When you think of self-empowerment, you probably reflect on those self-help videos intertwined into social media or podcasts that guarantee their words and experiences can undoubtedly change your life. However, self-empowerment in interviews reigns in a slightly different arena. It’s been said time and time again, protruding confidence is what will win an interviewer over every time. It’s rumored that even if your answers aren’t the best or you’re not the most qualified candidate, you can charm your way into a new position by just overflowing with confidence.
While confidence is important, it won’t win you respect from a business owner. The challenge begins before you even apply for that job you so desperately need.
First, you must self-evaluate and be honest about what you can realistically offer a company. Think on an in-depth level. What are your actual strengths/innate talents/training that set you a part from others in the same profession? Once you can answer that question, expand on it. Research methods to sharpen and amplify your talent through seminars, webinars and non-traditional courses to assist in building confidence in your field.
Then, put your talent into action. Take part in an activity that expands your mind, while focusing on your talent each day. In short, make sure that you are exercising your training throughout the things you do in life – not just regulating it to a professional setting. If your talent is being a communicator and you’re seeking out that type of career, be active in panels, mentoring and community boards. Volunteer to be a voice for the underprivileged through Urban League or another non-profit that helps dismantle negative socioeconomic factors. When passion meets talent, the outcome is unstoppable.
Only when these things are done will you be able to enter a room with five, stern interview panelists, sit down and take charge of the interview. Sure, you’ll be nervous at the start, but once that first question is asked you’ll feel empowered that you truly are the best candidate because you’re living what you’re speaking. There will be no greater victory.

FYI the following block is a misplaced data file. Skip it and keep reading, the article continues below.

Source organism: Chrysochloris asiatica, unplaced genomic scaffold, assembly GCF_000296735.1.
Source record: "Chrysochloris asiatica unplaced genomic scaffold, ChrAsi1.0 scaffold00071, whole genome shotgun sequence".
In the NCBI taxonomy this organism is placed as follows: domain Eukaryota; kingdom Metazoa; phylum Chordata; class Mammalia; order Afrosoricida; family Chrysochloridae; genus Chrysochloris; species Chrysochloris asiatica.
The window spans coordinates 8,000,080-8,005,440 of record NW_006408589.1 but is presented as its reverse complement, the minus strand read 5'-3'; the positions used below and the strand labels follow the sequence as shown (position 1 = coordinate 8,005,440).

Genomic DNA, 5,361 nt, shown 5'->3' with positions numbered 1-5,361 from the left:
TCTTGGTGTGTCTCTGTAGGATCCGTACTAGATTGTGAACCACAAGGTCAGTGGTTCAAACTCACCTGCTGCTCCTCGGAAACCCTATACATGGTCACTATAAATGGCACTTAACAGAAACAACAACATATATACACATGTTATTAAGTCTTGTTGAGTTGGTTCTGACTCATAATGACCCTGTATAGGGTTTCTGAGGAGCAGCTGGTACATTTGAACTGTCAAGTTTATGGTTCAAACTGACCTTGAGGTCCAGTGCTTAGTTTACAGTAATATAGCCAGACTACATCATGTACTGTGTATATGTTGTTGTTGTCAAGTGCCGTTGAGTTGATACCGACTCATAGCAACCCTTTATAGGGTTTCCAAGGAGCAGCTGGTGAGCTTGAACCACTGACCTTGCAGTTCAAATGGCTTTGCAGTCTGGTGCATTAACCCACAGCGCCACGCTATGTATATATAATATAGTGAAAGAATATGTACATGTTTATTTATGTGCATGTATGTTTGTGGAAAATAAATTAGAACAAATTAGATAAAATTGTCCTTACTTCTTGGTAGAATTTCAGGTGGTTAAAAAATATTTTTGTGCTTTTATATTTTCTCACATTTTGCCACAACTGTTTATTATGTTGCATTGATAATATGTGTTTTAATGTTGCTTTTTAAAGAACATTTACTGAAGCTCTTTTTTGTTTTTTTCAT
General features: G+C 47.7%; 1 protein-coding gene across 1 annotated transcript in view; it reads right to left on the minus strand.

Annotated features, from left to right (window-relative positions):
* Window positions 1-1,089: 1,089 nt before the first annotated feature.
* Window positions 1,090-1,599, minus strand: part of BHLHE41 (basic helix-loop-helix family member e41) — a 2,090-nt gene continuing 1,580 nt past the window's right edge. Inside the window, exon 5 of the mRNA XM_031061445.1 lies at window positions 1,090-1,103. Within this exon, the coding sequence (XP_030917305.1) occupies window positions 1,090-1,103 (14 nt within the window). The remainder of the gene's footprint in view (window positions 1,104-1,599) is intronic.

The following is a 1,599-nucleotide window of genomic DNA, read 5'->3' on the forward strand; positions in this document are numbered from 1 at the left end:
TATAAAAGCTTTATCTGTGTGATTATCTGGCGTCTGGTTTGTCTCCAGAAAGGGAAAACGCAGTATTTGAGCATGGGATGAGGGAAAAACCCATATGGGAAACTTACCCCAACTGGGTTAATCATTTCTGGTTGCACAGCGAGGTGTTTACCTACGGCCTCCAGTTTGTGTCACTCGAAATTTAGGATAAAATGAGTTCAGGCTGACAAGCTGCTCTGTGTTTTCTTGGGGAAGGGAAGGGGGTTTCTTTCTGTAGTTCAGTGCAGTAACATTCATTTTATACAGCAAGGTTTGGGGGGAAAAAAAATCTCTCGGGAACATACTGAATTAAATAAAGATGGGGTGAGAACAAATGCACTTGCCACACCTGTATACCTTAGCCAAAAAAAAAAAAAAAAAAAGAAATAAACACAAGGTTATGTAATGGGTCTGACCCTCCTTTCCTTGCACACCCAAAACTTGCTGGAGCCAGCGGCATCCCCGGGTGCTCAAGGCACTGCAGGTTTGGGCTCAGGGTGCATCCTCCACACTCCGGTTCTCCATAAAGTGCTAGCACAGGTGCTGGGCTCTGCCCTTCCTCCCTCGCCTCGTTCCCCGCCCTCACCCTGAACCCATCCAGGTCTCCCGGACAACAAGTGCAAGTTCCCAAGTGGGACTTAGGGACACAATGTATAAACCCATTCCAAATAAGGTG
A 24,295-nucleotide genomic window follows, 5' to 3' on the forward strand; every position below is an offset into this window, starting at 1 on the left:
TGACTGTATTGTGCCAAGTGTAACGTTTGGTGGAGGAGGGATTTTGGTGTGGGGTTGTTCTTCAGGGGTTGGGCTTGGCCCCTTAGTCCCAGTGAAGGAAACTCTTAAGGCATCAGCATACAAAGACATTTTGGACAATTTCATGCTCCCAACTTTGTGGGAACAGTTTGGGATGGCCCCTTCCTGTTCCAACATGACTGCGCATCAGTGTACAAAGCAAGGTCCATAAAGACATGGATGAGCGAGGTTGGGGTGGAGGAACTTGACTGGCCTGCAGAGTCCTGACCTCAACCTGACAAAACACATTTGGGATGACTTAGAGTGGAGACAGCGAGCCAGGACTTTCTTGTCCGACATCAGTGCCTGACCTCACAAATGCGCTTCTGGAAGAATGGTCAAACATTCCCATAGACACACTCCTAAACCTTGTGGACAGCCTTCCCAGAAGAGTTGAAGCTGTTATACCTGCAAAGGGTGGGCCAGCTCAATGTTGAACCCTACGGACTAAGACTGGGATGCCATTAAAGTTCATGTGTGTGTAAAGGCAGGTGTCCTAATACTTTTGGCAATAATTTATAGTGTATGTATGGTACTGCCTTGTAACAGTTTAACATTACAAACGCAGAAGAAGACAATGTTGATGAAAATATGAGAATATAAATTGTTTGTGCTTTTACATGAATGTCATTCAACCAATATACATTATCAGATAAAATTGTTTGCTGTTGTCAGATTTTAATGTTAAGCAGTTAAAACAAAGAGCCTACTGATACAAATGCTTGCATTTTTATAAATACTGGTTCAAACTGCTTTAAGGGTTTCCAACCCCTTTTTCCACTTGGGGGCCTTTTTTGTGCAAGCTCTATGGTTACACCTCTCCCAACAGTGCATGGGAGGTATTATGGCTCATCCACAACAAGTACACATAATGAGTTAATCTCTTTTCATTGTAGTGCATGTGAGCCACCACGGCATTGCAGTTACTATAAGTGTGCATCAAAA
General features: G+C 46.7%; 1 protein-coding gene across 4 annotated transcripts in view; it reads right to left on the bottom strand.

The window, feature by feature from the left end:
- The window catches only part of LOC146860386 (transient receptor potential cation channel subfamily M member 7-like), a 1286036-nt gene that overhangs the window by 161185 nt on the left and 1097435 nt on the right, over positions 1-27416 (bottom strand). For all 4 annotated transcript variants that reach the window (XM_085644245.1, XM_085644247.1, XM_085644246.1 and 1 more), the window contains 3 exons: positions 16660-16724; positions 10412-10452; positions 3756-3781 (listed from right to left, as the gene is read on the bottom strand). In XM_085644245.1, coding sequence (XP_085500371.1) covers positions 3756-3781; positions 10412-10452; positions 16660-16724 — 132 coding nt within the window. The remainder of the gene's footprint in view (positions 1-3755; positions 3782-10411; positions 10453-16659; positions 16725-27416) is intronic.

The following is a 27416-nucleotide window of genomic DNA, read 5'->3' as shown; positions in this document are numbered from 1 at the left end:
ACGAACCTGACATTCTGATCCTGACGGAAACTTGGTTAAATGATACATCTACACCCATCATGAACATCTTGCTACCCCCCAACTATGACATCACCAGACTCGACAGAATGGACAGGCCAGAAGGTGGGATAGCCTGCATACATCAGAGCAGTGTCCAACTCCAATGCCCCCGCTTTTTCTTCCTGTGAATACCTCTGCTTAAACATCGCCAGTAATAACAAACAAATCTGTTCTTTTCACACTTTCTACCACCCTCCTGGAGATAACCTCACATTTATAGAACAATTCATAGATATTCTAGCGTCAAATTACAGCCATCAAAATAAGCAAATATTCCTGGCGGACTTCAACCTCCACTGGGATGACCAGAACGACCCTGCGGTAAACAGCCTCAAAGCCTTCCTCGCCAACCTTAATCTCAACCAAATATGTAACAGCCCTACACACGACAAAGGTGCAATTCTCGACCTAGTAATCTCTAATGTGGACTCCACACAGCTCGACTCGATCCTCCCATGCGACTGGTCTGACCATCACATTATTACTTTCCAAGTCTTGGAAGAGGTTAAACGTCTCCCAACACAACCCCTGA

Don’t let one word define your interview
In many interviews, HR representatives are simply trying to get a feel for your personality in a very short period of time. People often go about this in different ways. I’ve been to PR interviews at universities where an initial interview took place in an office and then I was invited out to lunch with two more individuals on staff. This was done to ultimately measure how I carried myself outside of the office atmosphere (I’ll expand on interview locations in another tip at a later date). Either way, assume you’re being studied at all times.
Specifically, this tip pertains to the “brain freeze” moment when there’s a particular word that you just know will make or break your acceptance to this company (this is a myth), but you lose your thought. You can attribute this to nervousness, anxiousness or excitability. Despite the cause, it happens. Let’s be honest. Even the most prepared, outgoing person gets nervous at some point in interviews (don’t let anyone tell you otherwise). It’s simply how you choose to manage the nervousness that will make or break your first impression with the leaders of the company.
So, should you pause and mumble until the one word that you’d like to use comes back to you? This is the LAST thing that you want to do. Despite the interviewer prompting you to “take your time” or saying “let me know if I need to read the question over to you,” once you leave the room, the interview panel will see this in a negative light.
Don’t let one word define your interview. I’ve witnessed interviewees actually pause and mumble, “Goodness, and I just looked up a good word to use here.” I can assure you, this does more damage. My advice: MOVE ON. Think of an alternate thought and don’t let your interviewers know that you have missed a beat. Prepare…. Prepare… Prepare.
Work on Improvisation